Utilitarianism

(ed.)
Broadview Press (2010)

Authors
Colin Heydt
University of South Florida
Abstract
John Stuart Mill's Utilitarianism is a philosophical defense of utilitarianism, a moral theory stating that right actions are those that tend to promote overall happiness. The essay first appeared as a series of articles published in Fraser's Magazine in 1861; the articles were collected and reprinted as a single book in 1863. Mill discusses utilitarianism in some of his other works, including On Liberty and The Subjection of Women, but Utilitarianism contains his only sustained defence of the theory. In this edition, Colin Heydt provides a substantial introduction that will enable readers to understand better the polemical context for Utilitarianism. Heydt shows, for example, how Mill's moral philosophy grew out of political engagement, rather than exclusively out of a speculative interest in determining the nature of morality. Appendices include precedents to Mill's work, reactions to Utilitarianism, and related writings by Mill
Keywords No keywords specified (fix it)
Categories (categorize this paper)
Buy this book Find it on Amazon.com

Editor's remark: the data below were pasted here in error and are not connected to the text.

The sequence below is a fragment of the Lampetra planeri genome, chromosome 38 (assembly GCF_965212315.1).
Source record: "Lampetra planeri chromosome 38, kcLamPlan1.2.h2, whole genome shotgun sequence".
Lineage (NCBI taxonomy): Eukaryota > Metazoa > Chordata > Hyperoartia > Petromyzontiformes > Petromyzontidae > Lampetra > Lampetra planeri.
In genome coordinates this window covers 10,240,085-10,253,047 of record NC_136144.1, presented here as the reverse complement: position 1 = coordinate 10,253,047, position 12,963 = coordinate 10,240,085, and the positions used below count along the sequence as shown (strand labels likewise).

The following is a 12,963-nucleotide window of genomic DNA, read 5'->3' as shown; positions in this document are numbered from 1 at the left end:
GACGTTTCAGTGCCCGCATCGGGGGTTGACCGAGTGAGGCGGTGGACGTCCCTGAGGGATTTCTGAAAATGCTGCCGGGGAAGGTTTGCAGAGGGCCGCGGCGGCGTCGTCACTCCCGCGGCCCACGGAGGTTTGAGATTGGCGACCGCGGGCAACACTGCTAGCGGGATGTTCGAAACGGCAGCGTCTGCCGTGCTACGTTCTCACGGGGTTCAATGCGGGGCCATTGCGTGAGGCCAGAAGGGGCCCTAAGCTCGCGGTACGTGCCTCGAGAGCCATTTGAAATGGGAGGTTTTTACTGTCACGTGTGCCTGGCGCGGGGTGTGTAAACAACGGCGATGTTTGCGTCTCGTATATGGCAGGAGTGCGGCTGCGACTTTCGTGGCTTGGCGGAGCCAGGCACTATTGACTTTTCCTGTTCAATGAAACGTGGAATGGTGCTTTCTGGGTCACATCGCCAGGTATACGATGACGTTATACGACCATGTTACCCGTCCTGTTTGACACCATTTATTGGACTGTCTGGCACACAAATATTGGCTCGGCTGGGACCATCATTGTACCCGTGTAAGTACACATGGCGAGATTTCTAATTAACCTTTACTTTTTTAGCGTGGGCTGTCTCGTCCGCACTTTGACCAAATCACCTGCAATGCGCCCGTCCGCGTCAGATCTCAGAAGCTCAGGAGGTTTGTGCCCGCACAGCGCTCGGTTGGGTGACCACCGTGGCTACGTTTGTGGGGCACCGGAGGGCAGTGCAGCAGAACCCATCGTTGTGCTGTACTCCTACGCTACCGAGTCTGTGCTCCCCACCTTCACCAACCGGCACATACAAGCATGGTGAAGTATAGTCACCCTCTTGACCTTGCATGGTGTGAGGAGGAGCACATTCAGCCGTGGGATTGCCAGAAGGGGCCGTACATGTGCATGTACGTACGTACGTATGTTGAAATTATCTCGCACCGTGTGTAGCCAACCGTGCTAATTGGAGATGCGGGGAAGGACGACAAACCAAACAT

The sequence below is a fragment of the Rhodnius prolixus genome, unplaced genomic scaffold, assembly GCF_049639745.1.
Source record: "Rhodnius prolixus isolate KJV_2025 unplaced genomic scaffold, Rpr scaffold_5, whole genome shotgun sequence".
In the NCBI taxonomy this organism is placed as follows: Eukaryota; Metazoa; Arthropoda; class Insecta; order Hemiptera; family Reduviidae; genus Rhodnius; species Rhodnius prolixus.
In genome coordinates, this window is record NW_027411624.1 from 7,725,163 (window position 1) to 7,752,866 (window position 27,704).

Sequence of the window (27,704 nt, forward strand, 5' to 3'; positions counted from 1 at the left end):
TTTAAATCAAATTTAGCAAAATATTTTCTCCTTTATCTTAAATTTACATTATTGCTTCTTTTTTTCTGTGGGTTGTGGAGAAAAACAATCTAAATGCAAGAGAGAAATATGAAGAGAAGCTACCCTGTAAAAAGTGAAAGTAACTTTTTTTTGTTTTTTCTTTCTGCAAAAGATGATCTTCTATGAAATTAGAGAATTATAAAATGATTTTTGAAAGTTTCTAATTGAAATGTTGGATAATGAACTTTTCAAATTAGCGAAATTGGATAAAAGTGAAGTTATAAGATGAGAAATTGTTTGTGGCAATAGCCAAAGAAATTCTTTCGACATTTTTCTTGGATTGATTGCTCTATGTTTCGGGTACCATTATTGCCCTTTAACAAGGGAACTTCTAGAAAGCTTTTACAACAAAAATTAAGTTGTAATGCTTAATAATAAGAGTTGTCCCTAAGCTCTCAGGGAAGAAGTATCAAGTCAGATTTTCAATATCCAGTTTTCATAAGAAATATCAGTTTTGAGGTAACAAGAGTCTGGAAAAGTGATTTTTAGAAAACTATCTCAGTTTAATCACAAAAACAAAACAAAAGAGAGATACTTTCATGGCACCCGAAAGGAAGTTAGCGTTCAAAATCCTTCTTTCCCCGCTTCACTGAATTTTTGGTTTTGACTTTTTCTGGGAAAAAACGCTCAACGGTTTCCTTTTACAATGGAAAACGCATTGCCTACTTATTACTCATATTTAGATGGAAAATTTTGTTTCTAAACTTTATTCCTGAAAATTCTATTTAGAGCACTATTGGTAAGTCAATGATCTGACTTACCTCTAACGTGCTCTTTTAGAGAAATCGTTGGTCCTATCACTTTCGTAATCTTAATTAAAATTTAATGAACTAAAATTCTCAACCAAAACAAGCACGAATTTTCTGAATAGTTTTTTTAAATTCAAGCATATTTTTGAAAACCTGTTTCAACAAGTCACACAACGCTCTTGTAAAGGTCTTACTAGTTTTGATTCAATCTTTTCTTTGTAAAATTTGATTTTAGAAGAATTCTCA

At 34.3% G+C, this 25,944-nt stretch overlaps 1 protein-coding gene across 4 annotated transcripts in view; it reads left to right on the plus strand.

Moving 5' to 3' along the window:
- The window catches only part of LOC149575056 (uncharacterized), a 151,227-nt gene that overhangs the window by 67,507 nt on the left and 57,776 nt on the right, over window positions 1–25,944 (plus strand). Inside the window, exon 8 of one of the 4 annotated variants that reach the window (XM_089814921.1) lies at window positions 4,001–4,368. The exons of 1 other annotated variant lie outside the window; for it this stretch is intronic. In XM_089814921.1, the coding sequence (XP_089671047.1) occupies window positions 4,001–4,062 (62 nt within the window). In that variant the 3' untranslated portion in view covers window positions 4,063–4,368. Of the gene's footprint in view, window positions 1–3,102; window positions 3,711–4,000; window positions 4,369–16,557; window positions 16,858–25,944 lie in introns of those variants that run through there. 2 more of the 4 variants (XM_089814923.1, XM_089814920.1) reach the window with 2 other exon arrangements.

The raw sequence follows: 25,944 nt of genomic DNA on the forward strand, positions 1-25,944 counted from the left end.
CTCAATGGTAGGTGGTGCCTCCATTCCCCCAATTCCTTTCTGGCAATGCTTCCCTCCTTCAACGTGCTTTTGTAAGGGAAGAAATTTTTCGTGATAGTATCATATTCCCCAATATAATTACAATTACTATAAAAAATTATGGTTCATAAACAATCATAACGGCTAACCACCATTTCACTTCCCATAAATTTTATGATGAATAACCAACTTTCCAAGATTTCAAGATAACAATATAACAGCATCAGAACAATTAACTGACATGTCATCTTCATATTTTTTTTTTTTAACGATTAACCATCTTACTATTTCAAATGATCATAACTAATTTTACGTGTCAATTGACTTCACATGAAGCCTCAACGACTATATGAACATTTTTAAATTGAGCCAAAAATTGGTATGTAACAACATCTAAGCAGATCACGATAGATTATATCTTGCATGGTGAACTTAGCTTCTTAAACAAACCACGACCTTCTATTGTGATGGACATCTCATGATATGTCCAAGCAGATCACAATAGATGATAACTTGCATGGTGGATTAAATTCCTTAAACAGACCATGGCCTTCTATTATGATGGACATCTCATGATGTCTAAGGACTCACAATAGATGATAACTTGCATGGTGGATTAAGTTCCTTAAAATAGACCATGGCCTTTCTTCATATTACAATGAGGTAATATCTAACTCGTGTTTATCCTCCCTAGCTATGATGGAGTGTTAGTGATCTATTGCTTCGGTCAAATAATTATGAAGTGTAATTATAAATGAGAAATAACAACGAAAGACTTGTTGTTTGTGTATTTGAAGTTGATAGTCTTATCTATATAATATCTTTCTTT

ISBN(s) 9781551115016   9781551115016   9781460402108
Options
Edit this record
Mark as duplicate
Export citation
Find it on Scholar
Request removal from index
Revision history

Download options

PhilArchive copy


Upload a copy of this paper     Check publisher's policy     Papers currently archived: 65,581
External links

Setup an account with your affiliations in order to access resources via your University's proxy server
Configure custom proxy (use this if your affiliation does not provide a proxy)
Through your library

References found in this work BETA

No references found.

Add more references

Citations of this work BETA

No citations found.

Add more citations

Similar books and articles

Analytics

Added to PP index
2015-01-22

Total views
1 ( #1,515,127 of 2,461,403 )

Recent downloads (6 months)
1 ( #448,382 of 2,461,403 )

How can I increase my downloads?

Downloads

Sorry, there are not enough data points to plot this chart.

My notes